Sokeel Park on “Accelerating Bottom-up Change in North Korea”
By Matthew McGrath
On May 7, Mr. Sokeel Park, director of research and strategy at Liberty in North Korea (LiNK), explained how dynamic people-driven changes inside North Korea have drastically reshaped the country’s domestic landscape and will ultimately lead to their freedom.
Mr. Park began his talk by taking issue with the traditionally “very securitized” and “very politicized” narrative that the international media uses to describe the country and its people. He says the media typically portray the North Korean people as “brainwashed robots, fanatic loyalists, or passive victims,” and that the “problem of really focusing on the security aspects is that this plays into North Korea’s strengths and promotes a narrative that this is a very undynamic, unchanging, hopeless and impossible issue.” In its place, Mr. Park offered a human-focused narrative that demonstrates the existence of “dynamism and change” in North Korean society today.
To illustrate this point, Mr. Park outlined six transformative factors that his organization, LiNK, identified through numerous discussions with North Korean refugees. He contextualized these six points by explaining how “in the last twenty years it [North Korea] has become a completely different place,” adding that the six examples he chose to talk about are all “unstoppable, irreversible, long-term and eventually will lead to a transformation in North Korea in our lifetime.”
These six transformative factors were 1) bottom-up marketization, 2) corruption, 3) information flows, 4) North Korean defectors, 5) the jangmadang (market) generation, and 6) the emergence of human networks. To each of these, Mr. Park provided concrete examples of how they have contributed to empowering the North Korean people and gradually eroded the regime’s control. He explained that this process began in the 1990s with the collapse of the public distribution system and has given way to a reality in which the North Korean government “cannot recover the control of the rule of law without transforming the system.”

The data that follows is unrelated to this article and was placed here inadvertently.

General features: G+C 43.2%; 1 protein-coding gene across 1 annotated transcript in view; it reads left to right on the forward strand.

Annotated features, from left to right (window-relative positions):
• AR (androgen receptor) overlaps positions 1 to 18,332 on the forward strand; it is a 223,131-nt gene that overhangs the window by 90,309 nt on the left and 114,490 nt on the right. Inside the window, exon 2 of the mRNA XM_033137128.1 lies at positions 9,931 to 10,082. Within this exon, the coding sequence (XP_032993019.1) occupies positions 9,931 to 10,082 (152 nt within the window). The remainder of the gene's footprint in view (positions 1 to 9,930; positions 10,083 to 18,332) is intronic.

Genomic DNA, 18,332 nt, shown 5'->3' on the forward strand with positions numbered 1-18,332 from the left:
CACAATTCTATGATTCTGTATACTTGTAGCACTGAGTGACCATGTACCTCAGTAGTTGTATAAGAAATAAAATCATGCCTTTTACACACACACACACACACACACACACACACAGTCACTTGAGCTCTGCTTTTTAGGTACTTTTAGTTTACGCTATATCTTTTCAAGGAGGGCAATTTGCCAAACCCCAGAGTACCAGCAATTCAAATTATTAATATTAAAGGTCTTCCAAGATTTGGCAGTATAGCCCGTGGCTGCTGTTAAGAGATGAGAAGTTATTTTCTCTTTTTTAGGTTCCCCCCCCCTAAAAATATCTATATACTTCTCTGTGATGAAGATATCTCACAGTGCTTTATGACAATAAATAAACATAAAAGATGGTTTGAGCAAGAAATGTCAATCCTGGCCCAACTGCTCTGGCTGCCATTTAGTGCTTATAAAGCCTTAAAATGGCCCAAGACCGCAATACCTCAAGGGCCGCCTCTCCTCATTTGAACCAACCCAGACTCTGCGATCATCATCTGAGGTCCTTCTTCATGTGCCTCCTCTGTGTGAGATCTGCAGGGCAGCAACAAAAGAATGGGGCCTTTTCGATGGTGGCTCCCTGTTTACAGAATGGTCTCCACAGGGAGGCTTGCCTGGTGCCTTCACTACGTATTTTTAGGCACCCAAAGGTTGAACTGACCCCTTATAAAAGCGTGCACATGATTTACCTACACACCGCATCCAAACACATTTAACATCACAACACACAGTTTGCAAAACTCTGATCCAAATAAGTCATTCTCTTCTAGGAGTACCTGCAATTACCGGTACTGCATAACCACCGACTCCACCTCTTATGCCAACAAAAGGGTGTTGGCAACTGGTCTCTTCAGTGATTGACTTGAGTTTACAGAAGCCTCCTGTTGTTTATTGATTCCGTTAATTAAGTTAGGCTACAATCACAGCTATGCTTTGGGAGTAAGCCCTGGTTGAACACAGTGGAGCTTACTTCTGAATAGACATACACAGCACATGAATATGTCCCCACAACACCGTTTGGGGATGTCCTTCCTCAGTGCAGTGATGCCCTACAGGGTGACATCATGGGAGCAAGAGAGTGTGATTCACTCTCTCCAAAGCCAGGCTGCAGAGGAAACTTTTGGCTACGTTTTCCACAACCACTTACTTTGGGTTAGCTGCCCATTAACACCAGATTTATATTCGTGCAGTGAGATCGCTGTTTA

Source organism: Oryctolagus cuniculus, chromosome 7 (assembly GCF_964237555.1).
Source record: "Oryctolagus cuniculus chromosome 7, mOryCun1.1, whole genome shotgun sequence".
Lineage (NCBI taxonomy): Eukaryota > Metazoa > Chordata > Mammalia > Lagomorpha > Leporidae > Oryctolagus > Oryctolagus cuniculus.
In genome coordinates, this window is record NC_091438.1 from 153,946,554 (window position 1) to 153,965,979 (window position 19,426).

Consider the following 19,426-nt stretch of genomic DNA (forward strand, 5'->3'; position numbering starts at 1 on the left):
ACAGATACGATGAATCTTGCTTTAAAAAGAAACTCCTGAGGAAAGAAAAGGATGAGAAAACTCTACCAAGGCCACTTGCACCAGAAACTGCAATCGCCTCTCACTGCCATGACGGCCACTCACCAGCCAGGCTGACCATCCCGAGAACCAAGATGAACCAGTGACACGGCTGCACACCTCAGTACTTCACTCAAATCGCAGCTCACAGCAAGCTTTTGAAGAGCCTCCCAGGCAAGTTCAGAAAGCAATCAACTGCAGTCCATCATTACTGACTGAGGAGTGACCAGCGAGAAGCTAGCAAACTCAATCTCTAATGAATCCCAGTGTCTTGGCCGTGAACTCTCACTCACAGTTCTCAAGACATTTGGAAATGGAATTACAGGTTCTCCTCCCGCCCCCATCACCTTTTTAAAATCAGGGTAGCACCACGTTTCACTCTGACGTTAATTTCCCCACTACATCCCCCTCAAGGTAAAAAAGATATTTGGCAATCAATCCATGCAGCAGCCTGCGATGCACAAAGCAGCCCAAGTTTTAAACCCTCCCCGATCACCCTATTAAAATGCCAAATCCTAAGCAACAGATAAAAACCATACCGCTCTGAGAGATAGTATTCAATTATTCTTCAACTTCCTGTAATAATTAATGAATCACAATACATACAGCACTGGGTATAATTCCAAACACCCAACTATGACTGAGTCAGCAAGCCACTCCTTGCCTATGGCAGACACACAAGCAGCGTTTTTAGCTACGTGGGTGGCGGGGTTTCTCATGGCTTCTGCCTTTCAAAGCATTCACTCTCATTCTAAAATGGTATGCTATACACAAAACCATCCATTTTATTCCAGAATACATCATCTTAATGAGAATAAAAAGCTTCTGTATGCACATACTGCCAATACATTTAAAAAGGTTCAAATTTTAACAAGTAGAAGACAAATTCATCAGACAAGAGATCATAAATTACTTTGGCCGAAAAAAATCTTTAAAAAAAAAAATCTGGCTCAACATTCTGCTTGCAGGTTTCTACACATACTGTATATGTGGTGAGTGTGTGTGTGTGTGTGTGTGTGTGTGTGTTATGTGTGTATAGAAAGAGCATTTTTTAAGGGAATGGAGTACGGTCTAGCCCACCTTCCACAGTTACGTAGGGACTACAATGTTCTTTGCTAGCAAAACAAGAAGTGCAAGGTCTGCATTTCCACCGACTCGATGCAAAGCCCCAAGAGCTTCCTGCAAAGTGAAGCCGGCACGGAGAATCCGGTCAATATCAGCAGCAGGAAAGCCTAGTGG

It would be unrealistic to assume that the transformative forces pushing for change inside North Korea would exist uninhibited. Mr. Park identified two “structural factors that slow down change.” These were 1) the level of brutality in control over public politics and 2) cohesiveness among the ruling elite. The regime’s stringent control over the general populous and the threat of being sent to a political prison camp have prevented the known rise of an outspoken dissenter in North Korea and “make quick radical change very difficult.” Mr. Park also drew a comparison between the Alawite minority in Syria and the ruling elite in Pyongyang. Both groups rule over a population of roughly the same size and stand to loose everything if the current system of governance in their respective countries is changed.
In spite of these inhibitors to change, Mr. Park feels that “deep-rooted systems level changes” in North Korea point to “long-term people driven changes that we can work with.” For the future, he identified three areas that should receive special attention. They were 1) working with North Korea defectors; 2) accelerating information flows; and 3) changing the traditional narrative.
In closing, Mr. Park described the situation in North Korea as one in which “progress is happening from the bottom up and is being driven by the North Korean people…They’ve developed habitual disobedience towards the system and they’re forcing a de facto partial liberalization and opening of the country, in spite of the regime’s efforts.” He also said “in the long run, it looks like one way or another this will lead to political level change in the government.” Ultimately, Mr. Park said that he believes the North Korean people “will achieve their liberty in our lifetime and there are things that all of us can do to help bring that change forward.”
For more on LiNK and its activities please visit their website here: libertyinnorthkorea.org